The inertia of the B2B payments environment
It is no secret that consumers are shifting more and more towards digital payment methods, a trend that has recently been accelerated by the global pandemic. The B2B payments sphere, however, is lagging behind dramatically. Shockingly, 64% of business transactions are still processed with paper cheques, compared to 67% of consumer payments that are already made online. The problem of outdated payment mechanisms affects both SMBs and large corporations in Canada. According to Payments Canada, paper cheques are still the most commonly used payment method for the majority of corporations and small to medium-sized businesses (57% and 70%, respectively).
Not surprisingly, B2B being inert when it comes to digitizing payments is causing supply chain friction, inefficiency, and revenue losses. Businesses that use cheques were found to have lower annual revenues than those who made the leap to digital payments. Overall, current payment processing procedures increase operations cost for Canadian businesses by $3 billion to $6 billion annually, and much of that loss can be attributed to paper cheques.
But why do cheques remain so resilient in the B2B world?
There are several reasons, including familiarity, a sense of control, and universal acceptance. However, many business owners don’t realize the true cost and security risks associated with cheque payments.
Uncovering the hidden cost of cheque processing
The real cost of a paper-based payment operation comes to light when taking into consideration both primary and secondary costs. Secondary costs include bank fees for issuing cheques, fraud protection, cheque reconciliation services, retrieval of transaction history, and cheque images.
Administration costs, printing, envelopes, postages, supplies, and more can add up, and prove to be very expensive for industries that produce and distribute a large number of cheques. When you take into account how many hours of your employees’ time is being wasted issuing, reconciling and chasing after cheques, you will be surprised by the amount of money you spend on cheque processing. The average cost to a business for issuing a single cheque varies between $15 and $25 - in some cases, it can be as high as $50 per payment.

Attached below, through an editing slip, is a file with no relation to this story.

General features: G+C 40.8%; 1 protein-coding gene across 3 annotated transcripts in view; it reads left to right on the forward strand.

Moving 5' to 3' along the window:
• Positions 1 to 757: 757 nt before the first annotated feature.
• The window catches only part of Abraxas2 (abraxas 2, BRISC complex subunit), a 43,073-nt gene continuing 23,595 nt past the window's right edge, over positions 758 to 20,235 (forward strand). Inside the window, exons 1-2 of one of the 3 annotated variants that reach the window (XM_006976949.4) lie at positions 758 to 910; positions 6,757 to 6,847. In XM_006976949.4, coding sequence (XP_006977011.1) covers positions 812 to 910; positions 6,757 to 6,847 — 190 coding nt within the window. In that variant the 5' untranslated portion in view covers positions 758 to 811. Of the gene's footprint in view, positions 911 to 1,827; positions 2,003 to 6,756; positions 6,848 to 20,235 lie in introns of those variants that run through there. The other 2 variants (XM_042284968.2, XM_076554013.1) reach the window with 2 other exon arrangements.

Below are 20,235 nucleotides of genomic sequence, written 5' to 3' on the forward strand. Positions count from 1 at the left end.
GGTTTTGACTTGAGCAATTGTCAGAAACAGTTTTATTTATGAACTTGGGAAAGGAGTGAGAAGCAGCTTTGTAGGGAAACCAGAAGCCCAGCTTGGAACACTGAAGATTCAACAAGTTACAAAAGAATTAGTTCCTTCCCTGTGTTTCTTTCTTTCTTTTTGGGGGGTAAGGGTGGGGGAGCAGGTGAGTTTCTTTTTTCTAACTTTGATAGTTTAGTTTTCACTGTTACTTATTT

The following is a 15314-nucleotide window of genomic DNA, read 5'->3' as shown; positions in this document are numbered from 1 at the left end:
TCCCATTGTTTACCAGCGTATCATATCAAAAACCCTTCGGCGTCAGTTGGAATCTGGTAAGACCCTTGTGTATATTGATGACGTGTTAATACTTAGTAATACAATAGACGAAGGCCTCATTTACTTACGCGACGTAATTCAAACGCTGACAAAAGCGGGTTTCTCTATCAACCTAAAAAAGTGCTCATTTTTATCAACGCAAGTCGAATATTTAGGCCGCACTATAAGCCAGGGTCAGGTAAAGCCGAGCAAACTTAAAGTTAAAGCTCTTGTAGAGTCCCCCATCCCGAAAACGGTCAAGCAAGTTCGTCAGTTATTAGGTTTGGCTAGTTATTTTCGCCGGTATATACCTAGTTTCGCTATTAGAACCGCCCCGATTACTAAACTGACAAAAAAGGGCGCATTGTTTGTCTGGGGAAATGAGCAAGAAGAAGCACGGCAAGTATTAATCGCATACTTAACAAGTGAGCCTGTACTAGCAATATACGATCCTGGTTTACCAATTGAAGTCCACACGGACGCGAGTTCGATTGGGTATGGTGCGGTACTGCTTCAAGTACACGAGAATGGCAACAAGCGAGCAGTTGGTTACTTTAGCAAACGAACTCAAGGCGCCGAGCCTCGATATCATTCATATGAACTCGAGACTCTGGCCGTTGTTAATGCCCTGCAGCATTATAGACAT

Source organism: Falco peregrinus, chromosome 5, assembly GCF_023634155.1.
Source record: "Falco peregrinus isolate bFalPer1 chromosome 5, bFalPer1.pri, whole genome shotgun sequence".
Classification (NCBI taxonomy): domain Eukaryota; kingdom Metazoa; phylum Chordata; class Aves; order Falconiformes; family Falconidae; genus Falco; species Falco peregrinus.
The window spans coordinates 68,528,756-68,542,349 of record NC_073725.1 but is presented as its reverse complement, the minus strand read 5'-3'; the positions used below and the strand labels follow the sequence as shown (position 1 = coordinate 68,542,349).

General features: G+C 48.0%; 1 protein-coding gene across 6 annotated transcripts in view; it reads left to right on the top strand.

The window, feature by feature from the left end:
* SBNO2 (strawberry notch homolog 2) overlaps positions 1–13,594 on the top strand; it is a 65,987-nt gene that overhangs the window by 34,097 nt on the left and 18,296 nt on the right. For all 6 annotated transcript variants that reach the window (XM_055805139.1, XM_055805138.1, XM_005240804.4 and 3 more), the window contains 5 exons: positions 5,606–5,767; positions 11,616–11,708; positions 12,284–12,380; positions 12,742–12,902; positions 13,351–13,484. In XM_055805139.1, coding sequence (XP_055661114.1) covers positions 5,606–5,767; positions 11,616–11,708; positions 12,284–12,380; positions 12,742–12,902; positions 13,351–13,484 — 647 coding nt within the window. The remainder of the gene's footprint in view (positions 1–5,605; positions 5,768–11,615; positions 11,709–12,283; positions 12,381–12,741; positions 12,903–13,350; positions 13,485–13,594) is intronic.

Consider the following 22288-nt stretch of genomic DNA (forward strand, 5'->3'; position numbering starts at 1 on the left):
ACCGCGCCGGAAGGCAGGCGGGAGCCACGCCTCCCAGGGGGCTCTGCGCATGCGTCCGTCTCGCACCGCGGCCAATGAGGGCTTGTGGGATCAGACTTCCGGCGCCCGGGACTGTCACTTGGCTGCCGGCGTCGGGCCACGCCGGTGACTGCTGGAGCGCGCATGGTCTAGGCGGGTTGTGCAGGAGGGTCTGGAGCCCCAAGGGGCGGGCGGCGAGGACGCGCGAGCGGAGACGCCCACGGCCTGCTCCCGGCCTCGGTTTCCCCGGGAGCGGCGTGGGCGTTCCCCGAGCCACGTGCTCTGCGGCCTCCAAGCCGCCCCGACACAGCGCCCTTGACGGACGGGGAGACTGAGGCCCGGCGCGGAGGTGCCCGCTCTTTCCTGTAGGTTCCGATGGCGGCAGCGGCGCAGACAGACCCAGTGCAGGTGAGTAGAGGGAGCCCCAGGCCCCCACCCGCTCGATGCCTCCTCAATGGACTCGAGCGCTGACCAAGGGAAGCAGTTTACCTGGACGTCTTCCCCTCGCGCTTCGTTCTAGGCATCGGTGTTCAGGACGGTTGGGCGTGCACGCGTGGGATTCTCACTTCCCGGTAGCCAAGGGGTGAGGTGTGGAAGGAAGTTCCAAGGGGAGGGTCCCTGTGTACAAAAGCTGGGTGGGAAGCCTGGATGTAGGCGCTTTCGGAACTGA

Cheques are not only more costly for your business than you might expect, but they are also not as secure as you may think. Indeed, cheque fraud is found to be the most common type of payment fraud. In 2019, 74% of organizations reported being affected by cheque fraud, compared to 33% and 22% for ACH debit and credit payments respectively - an eye-opening realization considering that the perceived security risks of online payments are one of the main reasons why businesses stick to cheques.
The digital payments opportunity
In the post-pandemic era, many businesses have been hit hard and are trying to cut costs wherever they can. Using digital alternatives instead of paper cheques can be a great way to reduce expenses in a painless, efficient way. Digital payments are not only more cost-efficient but also faster to process and more secure than paper-based payment methods. For businesses, this represents an opportunity to increase internal efficiencies, lower administrative costs and improve cash flow. The digital transformation in the B2B payments environment is long overdue and here to stay.
Shifting from traditional to digital payment methods doesn't have to be tied to expensive transformation costs. With DivDot, you only pay for what you use: A flat fee per transaction - no set-up fees, no percentage charges, no transaction limit. Our payments software is designed to help you move away from cheque processing. Unlike many digital alternatives, we offer no-limit transfers for a flat fee. Pay suppliers, collect money from customers or set up recurring payments, all from one dashboard.
It’s easy to get started! Integrate MazumaGo (formerly DivDot) payments with your current systems and start transferring within a matter of minutes. Sign up now to find out how simple business payments can be.